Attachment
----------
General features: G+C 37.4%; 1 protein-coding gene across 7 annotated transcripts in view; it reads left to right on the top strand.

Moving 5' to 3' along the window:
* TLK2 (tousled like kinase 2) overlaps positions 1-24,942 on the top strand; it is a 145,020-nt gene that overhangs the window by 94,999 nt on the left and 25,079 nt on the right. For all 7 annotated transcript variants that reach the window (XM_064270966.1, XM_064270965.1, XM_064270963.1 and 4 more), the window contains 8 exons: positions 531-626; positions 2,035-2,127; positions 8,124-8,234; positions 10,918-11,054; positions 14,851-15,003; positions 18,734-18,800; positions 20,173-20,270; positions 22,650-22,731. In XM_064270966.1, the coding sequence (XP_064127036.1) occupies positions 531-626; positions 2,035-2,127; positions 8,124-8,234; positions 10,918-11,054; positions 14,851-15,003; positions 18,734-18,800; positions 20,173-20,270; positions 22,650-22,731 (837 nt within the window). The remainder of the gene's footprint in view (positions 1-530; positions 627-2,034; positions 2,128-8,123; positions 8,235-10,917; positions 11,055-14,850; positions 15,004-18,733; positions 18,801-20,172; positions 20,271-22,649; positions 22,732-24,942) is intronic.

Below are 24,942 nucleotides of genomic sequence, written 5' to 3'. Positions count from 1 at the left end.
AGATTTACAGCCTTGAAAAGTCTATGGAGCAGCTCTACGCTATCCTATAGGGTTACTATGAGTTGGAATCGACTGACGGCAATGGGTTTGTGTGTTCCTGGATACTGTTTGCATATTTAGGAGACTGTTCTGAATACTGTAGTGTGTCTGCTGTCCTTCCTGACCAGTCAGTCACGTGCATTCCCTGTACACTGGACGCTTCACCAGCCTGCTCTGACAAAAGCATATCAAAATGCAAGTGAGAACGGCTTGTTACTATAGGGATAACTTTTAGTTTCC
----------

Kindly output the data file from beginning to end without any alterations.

General features: G+C 37.4%; 1 protein-coding gene across 7 annotated transcripts in view; it reads left to right on the top strand.

Moving 5' to 3' along the window:
* TLK2 (tousled like kinase 2) overlaps positions 1-24,942 on the top strand; it is a 145,020-nt gene that overhangs the window by 94,999 nt on the left and 25,079 nt on the right. For all 7 annotated transcript variants that reach the window (XM_064270966.1, XM_064270965.1, XM_064270963.1 and 4 more), the window contains 8 exons: positions 531-626; positions 2,035-2,127; positions 8,124-8,234; positions 10,918-11,054; positions 14,851-15,003; positions 18,734-18,800; positions 20,173-20,270; positions 22,650-22,731. In XM_064270966.1, the coding sequence (XP_064127036.1) occupies positions 531-626; positions 2,035-2,127; positions 8,124-8,234; positions 10,918-11,054; positions 14,851-15,003; positions 18,734-18,800; positions 20,173-20,270; positions 22,650-22,731 (837 nt within the window). The remainder of the gene's footprint in view (positions 1-530; positions 627-2,034; positions 2,128-8,123; positions 8,235-10,917; positions 11,055-14,850; positions 15,004-18,733; positions 18,801-20,172; positions 20,271-22,649; positions 22,732-24,942) is intronic.

Below are 24,942 nucleotides of genomic sequence, written 5' to 3'. Positions count from 1 at the left end.
AGATTTACAGCCTTGAAAAGTCTATGGAGCAGCTCTACGCTATCCTATAGGGTTACTATGAGTTGGAATCGACTGACGGCAATGGGTTTGTGTGTTCCTGGATACTGTTTGCATATTTAGGAGACTGTTCTGAATACTGTAGTGTGTCTGCTGTCCTTCCTGACCAGTCAGTCACGTGCATTCCCTGTACACTGGACGCTTCACCAGCCTGCTCTGACAAAAGCATATCAAAATGCAAGTGAGAACGGCTTGTTACTATAGGGATAACTTTTAGTTTCC